But the firm is keeping its full-year guidance intact, despite weakening ore prices. Iron ore prices dropped by more than 33% since hitting a peak of $94.86/tonne in mid-February.

    Rio also reported a 37% decline in copper output during the first quarter, due to a strike in Chile. That was at the Escondida mine where Rio has a 30% interest.  

  7. Debenhams 'boxed in'

    BBC Radio 5 live

    Debenhams store

    Debenhams also has results out this morning with investors waiting to hear about its new chief executive's turnaround plans. 

    Sergio Bucher, who joined the department store from Amazon, will need to talk about his online strategy, says Ewen Cameron Watt, senior director at BlackRock Investments.

    Debenhams is also "boxed in by a lot of their stores being on long leases which means closing them is very expensive," he adds.

  8. Pound likely to 'drift up'

    Today Programme

    BBC Radio 4

    Pound dollar

    The pound is back above $1.28, having dipped below that level overnight. It surged on Tuesday after the government called for a snap election.

    One analyst speaking on the Today Programme says that it could go higher.

    "The pound feels a bit undervalued, not as much as it did a few weeks ago," said Ewen Cameron Watt of the Blackrock Investment Institute.

    "Nobody is going to really bet against it at this stage.

    "In that circumstance... drifting up, rather than pushing down is probably the default."

  9. 'Drop the stiff upper lip'

    BBC Radio 5 live

    Jayne-Anne Gadhia

    Virgin Money boss Jayne-Anne Gadhia has been urging businesses to do more to help staff suffering from mental health problems.

    She tells Wake Up to Money she's had "messages of support and the opposite" since speaking about suffering from post-natal depression.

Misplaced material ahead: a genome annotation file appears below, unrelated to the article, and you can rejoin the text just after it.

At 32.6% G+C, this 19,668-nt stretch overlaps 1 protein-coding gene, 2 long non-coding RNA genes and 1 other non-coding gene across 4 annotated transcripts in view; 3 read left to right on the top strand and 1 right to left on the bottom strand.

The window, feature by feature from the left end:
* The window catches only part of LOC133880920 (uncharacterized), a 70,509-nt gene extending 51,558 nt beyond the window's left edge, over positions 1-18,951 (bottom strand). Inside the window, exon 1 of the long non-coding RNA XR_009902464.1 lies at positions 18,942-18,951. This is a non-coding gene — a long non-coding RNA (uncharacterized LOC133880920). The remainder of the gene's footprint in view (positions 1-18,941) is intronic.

Businesses need to be understanding - they "can't expect people to have a stiff upper lip if they are unwell," she says.

  10. RBS report 'within a year'

    BBC Radio 5 live

    RBS cash machines

    A long-delayed report into how Royal Bank of Scotland dealt with thousands of small businesses should be published within a year, the boss of the UK's financial regulator has told Wake up to Money. 

    The Financial Conduct Authority (FCA) has been criticised for hanging on to the report, which looks into allegations RBS forced companies into difficulties so it could make a profit when they went under.

    "I would be disappointed if it's not within the year, very disappointed, but there are legal hurdles to clear," said FCA chief executive Andrew Bailey.

  11. Asian markets higher

    Hong Kong stock Exchange trading area

    Japanese stocks are up 0.4% heading towards the close, as yen weakness boosts buying in banks and car makers. 

    Over in Hong Kong the benchmark Hang Seng is up 0.4% after three straight days of losses due to geopolitical concerns.  

    Australian shares headed higher too. Financial stocks led the gains, but energy stocks remained under pressure due to weakness in crude oil prices. 

  12. Good morning

    It's a busy morning for corporate results with Marmite owner Unilever, broadcaster Sky and mining giant Rio Tinto all reporting results. 

    Elsewhere, TalkTalk and BT have received the worst customer satisfaction scores in a survey of 12 UK broadband providers. 

    And on the world stage, G20 finance ministers and central bankers are flying into Washington DC for their first meeting since Donald Trump took office.